The Algorithm Design ManualI recently found myself wanting to brush up on my algorithms background. Lots of reasons. Interviews, for one (Google set the pattern for theoretical technical interviews and a number of companies (and not all started by Google alumni) have started to follow the pattern.) Moreover, in the web world of today, and with the compute resources we have available now, I find that algorithm issues that might perhaps have been of limited relevance a few years ago are front and center. More and more of my software deals with tens of thousands of elements and has to perform "interesting" graph computations.

My goal wasn't so much to be able to whip out proofs at a moment's notice but to reinforce my intuition regarding the complexity and most applicable approaches to the problems I encounter in day-to-day work.

Now, it's not like there aren't plenty of algorithms books out there. Cormen, Leiserson, Rivest, and Stein (CLRS) is for many the gold standard. It's the text for many algorithms courses. I have a copy. But as a review resource or as reference for a tricky algorithm you need for your Facebook-killer (or maybe just killer Facebook app), it's not necessarily the best fit. It emphasizes theory (read: proofs) and often doesn't provide a lot of context that can be useful in determining the relevance of individual algorithms to different classes of problems. And it's notoriously dense. This can be mitigated in the context of an instructor-led course, but is more difficult to work around in self-study/reference.

The Algorithm Design Manual, 2nd ed, (ADM2) by Steve Skiena is a different kind of algorithms book, written in a different style. Skiena, a prof at SUNY Stony Brook, consciously omits theorems and minimizes proofs, emphasizing in their stead discussion of how to match algorithms with the applications a developer might encounter and how to understand how the differences between various approaches relate to sometimes subtle differences in real world problems. The book also emphasizes algorithm implementations, providing references to downloadable code and including a discussion of the impact of both algorithmic differences and coding issues.

The style of ADM2 is more informal than typical theoretical books, with a healthy dose of levity thrown in. The result, while not exactly easy, is definitely more approachable than more theoretical texts. This isn't too surprising, given that among Skiena's achievements is the IEEE Computer Science and Engineering Undergraduate Teaching Award.

In many cases, Skiena traces the process of the development of an algorithm rather than presenting each as a fait accompli. The extreme case of this are his "war stories", anecdotes from his own work, showing not only the process of approaching real life problems, but also the false starts that occurred along the way.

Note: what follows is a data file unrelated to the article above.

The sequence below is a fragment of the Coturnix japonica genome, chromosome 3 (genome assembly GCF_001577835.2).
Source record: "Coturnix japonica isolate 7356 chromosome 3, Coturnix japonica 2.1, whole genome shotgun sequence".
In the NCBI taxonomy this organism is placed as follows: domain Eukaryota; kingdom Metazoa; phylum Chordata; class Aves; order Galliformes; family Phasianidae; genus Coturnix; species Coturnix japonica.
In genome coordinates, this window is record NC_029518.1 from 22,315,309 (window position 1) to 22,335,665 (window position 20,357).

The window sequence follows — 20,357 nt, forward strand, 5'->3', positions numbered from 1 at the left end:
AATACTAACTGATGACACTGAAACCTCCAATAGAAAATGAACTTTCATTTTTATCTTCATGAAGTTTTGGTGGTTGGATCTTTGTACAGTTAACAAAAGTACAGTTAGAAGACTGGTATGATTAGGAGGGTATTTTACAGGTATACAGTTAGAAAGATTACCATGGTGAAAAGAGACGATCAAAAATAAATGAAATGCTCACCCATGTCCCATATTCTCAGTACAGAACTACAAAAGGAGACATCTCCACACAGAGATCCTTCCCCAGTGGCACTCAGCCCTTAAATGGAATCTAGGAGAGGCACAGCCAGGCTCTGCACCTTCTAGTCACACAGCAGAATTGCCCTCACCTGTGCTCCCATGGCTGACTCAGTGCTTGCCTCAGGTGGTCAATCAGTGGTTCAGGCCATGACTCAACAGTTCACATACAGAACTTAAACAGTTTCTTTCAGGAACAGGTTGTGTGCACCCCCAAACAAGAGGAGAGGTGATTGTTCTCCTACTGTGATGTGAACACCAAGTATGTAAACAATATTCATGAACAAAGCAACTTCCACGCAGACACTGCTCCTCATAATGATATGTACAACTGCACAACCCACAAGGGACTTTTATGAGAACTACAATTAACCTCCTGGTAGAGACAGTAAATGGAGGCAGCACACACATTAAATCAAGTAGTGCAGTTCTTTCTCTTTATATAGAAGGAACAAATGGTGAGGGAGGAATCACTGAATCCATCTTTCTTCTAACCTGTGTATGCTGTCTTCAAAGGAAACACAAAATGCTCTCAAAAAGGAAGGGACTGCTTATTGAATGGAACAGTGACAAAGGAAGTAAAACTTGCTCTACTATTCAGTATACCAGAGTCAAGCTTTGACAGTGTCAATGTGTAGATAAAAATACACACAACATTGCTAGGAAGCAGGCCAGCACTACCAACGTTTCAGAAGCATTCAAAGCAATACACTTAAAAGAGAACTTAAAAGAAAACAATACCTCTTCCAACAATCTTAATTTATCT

The first edition of the book came with a CD but that's been eliminated. All the material formerly on the CD is available on the book's website, The website provides summaries of many of the algorithms presented in the book with live links to references and code, as well as links to course materials from Skiena's lectures at Stony Brook. These are valuable additions to the text itself. When I found an area or two where I wasn't comfortable that I had developed a solid intuition for the material covered, going to the website and looking up the relevant lectures helped fill in the missing pieces.

The book is in two parts. The first part is typical tutorial material, but, as mentioned above, focuses on understanding of the nature, dynamics, and applicability of the algorithms presented. The second half of the book is a catalog of problems and algorithmic solutions, grouped by class, e.g., graph algorithms, string algorithms, etc. I found the parts complementary and equally useful. Not only did I want to review the fundamental data structures and algorithms, but also to develop a better intuition about the classes of problems and solutions. This is something one gets through experience if one is immersed in theory and algorithms on a daily basis, but I personally find harder to come by since it is only one component of my work. I found the discussions in the catalog, which I admit to reading cover to cover, particularly useful in this regard.

What you won't find in ADM2 (it's actually a significantly smaller book than CLRS) is an emphasis on and demonstration of proof techniques and detailed analysis of every possible variant of an algorithm. It assumes some background in data structures. It provides most of the discrete math necessary to understand the dynamics of algorithms but the more comfortable with discrete math the reader is, the more useful that material may be, since the background in ADM2 is brief, more at a review level. (Skiena's discrete math lectures are also available via his Stony Brook website.) ADM2 does not cover probabilistic analysis.

Overall, for me ADM2 succeeded in being a concrete review of classes of algorithms and classes of applications those algorithms solve. It won't replace my copy of CLRS, but complements it well. It's the first book I turn to, going to other books and references in those cases where I need more depth. And when I do need more depth, it provides the background necesasry to understand the more terse/dense theoretical references.